Most who consider this issue, (the princess included, it seems,) mistakenly assume that the man would, if awarded the lady, be so overcome by joy in having not been mauled to death that he would ride off gaily with his new bride and never think about the princess again.  I believe that if the man truly loved the princess, he would follow her indication regardless of knowing he could be surrendering himself to the tiger.  Perhaps he would rather die than know his love would have to endure the torture of seeing him married to another woman.

Then again, if she had chosen the lady, and he had arrived at the conclusion that she would, he would respect her decision as the one that she believed would bring her the least despair.

Whatever his fate, he must know that she would rather suffer the guilt of responsibility for his death or the pain of his marriage than the broken heart of betrayal in knowing that in the end, her lover had not trusted her, and in his could-be final moments had intentionally acted contrary to her desire.

While this goes nowhere in respect to answering the titular question, I believe it does add a necessary level of understanding when continuing your personal consideration.

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it-only-gets-better | Student

Think about this people. The story explains about her barbaric nature like her father’s. We are also told that her lover “knows” her true nature. If these things are true, the princess would have directed him to the door with the tiger, but her lover would have known that. Consequently, he would have chosen the door she did not indicate, and he and the beautiful girl would live happily ever after.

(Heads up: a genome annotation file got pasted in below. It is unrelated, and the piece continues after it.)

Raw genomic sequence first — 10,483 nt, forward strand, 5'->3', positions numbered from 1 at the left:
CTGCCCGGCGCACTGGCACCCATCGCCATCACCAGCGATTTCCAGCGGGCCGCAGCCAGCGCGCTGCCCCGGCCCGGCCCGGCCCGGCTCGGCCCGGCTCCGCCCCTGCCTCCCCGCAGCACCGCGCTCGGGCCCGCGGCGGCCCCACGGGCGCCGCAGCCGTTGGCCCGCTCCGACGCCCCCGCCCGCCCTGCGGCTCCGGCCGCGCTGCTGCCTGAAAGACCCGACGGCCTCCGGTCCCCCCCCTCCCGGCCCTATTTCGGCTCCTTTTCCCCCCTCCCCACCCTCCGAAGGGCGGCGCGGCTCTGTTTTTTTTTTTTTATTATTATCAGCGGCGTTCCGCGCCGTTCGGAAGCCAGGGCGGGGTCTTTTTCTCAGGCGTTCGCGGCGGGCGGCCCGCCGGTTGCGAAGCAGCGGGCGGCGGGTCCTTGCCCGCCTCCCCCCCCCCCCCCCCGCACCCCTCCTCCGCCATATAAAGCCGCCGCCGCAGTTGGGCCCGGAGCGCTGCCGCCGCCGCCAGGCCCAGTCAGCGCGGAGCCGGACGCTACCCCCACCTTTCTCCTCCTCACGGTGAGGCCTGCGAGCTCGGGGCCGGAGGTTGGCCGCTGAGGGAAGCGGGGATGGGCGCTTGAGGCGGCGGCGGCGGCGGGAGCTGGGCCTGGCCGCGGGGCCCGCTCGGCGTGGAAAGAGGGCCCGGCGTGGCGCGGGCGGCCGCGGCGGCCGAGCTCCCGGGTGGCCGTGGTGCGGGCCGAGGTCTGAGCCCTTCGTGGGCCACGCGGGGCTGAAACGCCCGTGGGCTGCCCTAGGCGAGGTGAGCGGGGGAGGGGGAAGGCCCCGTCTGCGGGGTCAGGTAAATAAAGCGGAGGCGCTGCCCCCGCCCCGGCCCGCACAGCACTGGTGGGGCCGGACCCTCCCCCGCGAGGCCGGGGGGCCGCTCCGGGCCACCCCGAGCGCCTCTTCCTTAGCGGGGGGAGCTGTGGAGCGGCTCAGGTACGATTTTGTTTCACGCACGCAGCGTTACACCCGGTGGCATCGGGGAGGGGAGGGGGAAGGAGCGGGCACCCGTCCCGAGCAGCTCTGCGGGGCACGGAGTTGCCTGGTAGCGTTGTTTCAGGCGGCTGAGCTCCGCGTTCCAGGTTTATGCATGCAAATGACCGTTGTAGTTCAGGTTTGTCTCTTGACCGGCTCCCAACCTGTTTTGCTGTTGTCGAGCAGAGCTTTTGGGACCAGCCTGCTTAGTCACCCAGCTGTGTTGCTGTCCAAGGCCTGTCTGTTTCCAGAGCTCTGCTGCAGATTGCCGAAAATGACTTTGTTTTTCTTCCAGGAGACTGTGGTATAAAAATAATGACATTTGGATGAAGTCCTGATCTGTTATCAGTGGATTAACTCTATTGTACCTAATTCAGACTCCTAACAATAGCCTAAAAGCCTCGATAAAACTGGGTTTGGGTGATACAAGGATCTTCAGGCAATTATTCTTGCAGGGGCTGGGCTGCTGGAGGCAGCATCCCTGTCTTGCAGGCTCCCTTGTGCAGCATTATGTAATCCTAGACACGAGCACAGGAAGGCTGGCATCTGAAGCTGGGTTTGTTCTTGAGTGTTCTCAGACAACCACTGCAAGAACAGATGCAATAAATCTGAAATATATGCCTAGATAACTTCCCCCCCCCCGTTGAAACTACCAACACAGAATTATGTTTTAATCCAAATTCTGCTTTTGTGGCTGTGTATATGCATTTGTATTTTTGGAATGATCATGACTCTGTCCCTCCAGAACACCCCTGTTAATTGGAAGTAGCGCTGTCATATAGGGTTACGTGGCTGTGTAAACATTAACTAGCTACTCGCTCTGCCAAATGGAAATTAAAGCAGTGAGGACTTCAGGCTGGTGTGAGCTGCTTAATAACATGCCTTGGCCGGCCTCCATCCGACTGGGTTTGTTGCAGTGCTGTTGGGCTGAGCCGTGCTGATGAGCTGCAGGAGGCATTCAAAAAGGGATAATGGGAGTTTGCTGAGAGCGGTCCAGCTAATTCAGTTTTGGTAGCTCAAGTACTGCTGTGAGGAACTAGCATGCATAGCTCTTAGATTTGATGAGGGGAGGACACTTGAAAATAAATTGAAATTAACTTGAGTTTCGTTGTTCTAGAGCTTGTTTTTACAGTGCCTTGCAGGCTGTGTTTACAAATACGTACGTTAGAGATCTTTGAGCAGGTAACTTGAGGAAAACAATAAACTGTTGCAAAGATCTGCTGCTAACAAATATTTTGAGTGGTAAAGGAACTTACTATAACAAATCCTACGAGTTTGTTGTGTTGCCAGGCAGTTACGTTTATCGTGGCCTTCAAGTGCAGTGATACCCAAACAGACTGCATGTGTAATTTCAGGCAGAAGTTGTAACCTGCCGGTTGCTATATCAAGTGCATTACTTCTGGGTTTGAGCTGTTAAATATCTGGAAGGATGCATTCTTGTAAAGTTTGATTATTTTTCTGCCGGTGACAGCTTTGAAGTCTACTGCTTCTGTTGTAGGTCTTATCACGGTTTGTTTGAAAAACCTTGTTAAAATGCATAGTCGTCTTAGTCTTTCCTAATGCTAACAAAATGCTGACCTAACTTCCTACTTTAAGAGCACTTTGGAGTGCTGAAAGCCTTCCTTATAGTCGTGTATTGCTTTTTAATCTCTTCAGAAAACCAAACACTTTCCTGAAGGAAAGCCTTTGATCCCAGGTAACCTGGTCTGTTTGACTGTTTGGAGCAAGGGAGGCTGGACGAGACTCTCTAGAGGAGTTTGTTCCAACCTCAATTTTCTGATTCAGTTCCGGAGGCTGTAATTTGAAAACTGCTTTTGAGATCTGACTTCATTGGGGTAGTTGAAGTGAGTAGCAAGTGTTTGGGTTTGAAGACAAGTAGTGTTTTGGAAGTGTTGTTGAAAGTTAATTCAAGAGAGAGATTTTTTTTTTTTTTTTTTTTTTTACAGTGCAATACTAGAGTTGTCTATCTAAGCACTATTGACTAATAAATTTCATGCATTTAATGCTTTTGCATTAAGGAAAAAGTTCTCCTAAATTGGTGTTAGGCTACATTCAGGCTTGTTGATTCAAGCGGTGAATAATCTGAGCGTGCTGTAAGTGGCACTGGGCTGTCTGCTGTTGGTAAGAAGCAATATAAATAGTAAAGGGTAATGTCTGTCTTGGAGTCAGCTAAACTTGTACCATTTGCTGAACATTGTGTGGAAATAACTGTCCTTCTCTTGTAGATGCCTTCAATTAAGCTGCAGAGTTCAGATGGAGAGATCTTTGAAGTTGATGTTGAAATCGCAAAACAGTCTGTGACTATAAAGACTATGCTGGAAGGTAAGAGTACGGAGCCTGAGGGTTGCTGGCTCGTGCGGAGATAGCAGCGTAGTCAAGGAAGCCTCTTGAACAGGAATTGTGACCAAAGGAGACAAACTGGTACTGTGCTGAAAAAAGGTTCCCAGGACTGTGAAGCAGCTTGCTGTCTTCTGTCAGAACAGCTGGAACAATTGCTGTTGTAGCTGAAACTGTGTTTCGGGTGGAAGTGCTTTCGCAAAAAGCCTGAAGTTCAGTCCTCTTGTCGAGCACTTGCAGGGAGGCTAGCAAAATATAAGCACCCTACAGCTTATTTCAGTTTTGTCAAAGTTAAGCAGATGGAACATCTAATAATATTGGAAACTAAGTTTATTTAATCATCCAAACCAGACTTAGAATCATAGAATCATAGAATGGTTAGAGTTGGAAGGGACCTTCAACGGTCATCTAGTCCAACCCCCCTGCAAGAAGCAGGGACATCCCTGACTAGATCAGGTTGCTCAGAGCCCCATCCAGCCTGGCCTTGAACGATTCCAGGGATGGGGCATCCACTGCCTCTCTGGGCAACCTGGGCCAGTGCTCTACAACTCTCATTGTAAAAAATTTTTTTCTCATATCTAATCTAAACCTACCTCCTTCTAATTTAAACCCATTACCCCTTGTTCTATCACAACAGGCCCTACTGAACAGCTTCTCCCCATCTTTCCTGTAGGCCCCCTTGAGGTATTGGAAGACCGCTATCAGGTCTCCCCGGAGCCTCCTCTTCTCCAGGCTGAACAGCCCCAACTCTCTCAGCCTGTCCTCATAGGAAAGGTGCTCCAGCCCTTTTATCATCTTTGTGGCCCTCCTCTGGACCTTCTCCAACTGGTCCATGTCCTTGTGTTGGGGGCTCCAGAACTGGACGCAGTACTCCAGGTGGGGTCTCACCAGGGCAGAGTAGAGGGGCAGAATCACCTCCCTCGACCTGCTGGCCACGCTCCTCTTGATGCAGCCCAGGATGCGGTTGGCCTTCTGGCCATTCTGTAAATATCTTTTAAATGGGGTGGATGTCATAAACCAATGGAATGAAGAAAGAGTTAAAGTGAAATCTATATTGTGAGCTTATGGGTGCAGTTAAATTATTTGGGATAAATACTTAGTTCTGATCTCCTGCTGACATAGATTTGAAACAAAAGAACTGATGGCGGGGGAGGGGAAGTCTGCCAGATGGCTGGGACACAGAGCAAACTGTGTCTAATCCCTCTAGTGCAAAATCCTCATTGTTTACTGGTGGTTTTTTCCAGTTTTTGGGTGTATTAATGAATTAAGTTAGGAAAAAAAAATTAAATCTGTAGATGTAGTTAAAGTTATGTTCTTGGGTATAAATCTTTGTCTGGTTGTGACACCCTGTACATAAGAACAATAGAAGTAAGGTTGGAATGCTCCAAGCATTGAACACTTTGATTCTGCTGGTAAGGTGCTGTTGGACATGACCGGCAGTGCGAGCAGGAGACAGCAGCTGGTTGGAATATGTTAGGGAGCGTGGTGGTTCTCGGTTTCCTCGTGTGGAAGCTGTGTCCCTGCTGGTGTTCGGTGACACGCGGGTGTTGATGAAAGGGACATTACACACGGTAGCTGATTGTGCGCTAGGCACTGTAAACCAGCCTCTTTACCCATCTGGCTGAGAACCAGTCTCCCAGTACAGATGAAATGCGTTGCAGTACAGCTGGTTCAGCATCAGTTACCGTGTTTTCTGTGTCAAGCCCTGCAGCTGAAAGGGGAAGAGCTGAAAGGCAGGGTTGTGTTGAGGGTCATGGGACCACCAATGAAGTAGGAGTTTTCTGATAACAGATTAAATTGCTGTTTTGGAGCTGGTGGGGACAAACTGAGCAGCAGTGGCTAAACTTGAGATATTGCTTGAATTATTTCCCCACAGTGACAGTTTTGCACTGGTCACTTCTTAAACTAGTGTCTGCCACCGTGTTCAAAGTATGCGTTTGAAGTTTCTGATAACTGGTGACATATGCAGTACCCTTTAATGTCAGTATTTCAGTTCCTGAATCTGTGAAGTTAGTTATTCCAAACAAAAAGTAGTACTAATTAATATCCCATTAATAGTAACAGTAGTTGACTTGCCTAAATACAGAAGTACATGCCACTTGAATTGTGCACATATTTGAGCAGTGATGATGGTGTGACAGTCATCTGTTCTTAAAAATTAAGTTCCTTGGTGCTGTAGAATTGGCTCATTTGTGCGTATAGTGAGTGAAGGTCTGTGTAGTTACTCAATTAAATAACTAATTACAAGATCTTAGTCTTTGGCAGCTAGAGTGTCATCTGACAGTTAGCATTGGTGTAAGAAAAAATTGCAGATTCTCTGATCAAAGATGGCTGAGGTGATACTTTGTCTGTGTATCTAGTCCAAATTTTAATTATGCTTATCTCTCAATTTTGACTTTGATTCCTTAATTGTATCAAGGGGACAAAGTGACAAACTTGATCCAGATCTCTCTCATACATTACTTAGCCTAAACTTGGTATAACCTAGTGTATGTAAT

With all due respect,  the author specifically says, "She raised her hand, and made a slight, quick movement toward the right." He also says, "Without the slightest hesitation, he went to the door on the right and opened it." Therefore, the lover of the princess could not have outwitted her.

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kenzierawr | Student

Think about this people. The story explains about her barbaric nature like her father’s. We are also told that her lover “knows” her true nature. If these things are true, the princess would have directed him to the door with the tiger, but her lover would have known that. Consequently, he would have chosen the door she did not indicate, and he and the beautiful girl would live happily ever after.

In the story it says, "Her right arm lay on the cushioned parapet before her. She raised her hand, and made a slight, quick movement toward the right. No one but her lover saw her. Every eye but his was fixed on the man in the arena.